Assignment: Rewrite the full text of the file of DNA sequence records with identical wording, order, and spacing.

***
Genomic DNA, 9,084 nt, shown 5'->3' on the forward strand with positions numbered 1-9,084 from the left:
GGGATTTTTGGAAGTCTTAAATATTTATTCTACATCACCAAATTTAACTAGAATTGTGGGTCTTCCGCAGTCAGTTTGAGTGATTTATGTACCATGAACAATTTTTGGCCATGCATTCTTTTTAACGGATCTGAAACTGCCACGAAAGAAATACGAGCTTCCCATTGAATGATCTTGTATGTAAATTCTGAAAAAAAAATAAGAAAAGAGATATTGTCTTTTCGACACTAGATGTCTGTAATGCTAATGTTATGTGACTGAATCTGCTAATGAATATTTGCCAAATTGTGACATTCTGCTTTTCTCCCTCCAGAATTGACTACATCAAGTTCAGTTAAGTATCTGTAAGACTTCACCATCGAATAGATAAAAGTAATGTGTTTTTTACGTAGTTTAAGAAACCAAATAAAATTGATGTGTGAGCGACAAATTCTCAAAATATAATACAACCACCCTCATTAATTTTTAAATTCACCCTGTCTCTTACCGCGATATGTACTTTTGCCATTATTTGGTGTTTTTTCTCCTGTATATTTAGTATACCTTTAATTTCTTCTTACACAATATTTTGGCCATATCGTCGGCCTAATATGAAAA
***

Genomic DNA, 9,084 nt, shown 5'->3' on the forward strand with positions numbered 1-9,084 from the left:
GGGATTTTTGGAAGTCTTAAATATTTATTCTACATCACCAAATTTAACTAGAATTGTGGGTCTTCCGCAGTCAGTTTGAGTGATTTATGTACCATGAACAATTTTTGGCCATGCATTCTTTTTAACGGATCTGAAACTGCCACGAAAGAAATACGAGCTTCCCATTGAATGATCTTGTATGTAAATTCTGAAAAAAAAATAAGAAAAGAGATATTGTCTTTTCGACACTAGATGTCTGTAATGCTAATGTTATGTGACTGAATCTGCTAATGAATATTTGCCAAATTGTGACATTCTGCTTTTCTCCCTCCAGAATTGACTACATCAAGTTCAGTTAAGTATCTGTAAGACTTCACCATCGAATAGATAAAAGTAATGTGTTTTTTACGTAGTTTAAGAAACCAAATAAAATTGATGTGTGAGCGACAAATTCTCAAAATATAATACAACCACCCTCATTAATTTTTAAATTCACCCTGTCTCTTACCGCGATATGTACTTTTGCCATTATTTGGTGTTTTTTCTCCTGTATATTTAGTATACCTTTAATTTCTTCTTACACAATATTTTGGCCATATCGTCGGCCTAATATGAAAA